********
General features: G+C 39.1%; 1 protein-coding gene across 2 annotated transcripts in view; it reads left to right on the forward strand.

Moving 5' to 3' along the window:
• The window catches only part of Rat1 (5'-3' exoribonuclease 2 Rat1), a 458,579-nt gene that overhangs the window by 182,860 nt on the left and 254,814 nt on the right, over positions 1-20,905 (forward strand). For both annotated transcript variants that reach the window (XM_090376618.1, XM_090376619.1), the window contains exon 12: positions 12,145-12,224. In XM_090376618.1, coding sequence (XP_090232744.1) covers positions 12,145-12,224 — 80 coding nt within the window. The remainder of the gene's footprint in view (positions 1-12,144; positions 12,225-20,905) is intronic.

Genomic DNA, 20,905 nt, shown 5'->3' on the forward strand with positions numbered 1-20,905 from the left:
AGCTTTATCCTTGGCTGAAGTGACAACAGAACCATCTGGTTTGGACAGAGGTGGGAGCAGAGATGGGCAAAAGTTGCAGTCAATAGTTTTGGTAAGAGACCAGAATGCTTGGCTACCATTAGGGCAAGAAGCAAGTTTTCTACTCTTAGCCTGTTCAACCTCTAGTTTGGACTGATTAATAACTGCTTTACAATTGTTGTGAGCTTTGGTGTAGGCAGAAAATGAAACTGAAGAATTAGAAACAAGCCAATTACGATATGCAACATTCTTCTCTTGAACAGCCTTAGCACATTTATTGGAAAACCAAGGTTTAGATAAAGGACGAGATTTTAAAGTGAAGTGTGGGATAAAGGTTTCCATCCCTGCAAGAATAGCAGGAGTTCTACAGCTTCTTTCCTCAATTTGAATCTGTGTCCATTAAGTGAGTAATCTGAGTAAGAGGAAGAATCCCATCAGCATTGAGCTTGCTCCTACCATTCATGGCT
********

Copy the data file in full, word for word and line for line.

General features: G+C 39.1%; 1 protein-coding gene across 2 annotated transcripts in view; it reads left to right on the forward strand.

Moving 5' to 3' along the window:
• The window catches only part of Rat1 (5'-3' exoribonuclease 2 Rat1), a 458,579-nt gene that overhangs the window by 182,860 nt on the left and 254,814 nt on the right, over positions 1-20,905 (forward strand). For both annotated transcript variants that reach the window (XM_090376618.1, XM_090376619.1), the window contains exon 12: positions 12,145-12,224. In XM_090376618.1, coding sequence (XP_090232744.1) covers positions 12,145-12,224 — 80 coding nt within the window. The remainder of the gene's footprint in view (positions 1-12,144; positions 12,225-20,905) is intronic.

Genomic DNA, 20,905 nt, shown 5'->3' on the forward strand with positions numbered 1-20,905 from the left:
AGCTTTATCCTTGGCTGAAGTGACAACAGAACCATCTGGTTTGGACAGAGGTGGGAGCAGAGATGGGCAAAAGTTGCAGTCAATAGTTTTGGTAAGAGACCAGAATGCTTGGCTACCATTAGGGCAAGAAGCAAGTTTTCTACTCTTAGCCTGTTCAACCTCTAGTTTGGACTGATTAATAACTGCTTTACAATTGTTGTGAGCTTTGGTGTAGGCAGAAAATGAAACTGAAGAATTAGAAACAAGCCAATTACGATATGCAACATTCTTCTCTTGAACAGCCTTAGCACATTTATTGGAAAACCAAGGTTTAGATAAAGGACGAGATTTTAAAGTGAAGTGTGGGATAAAGGTTTCCATCCCTGCAAGAATAGCAGGAGTTCTACAGCTTCTTTCCTCAATTTGAATCTGTGTCCATTAAGTGAGTAATCTGAGTAAGAGGAAGAATCCCATCAGCATTGAGCTTGCTCCTACCATTCATGGCT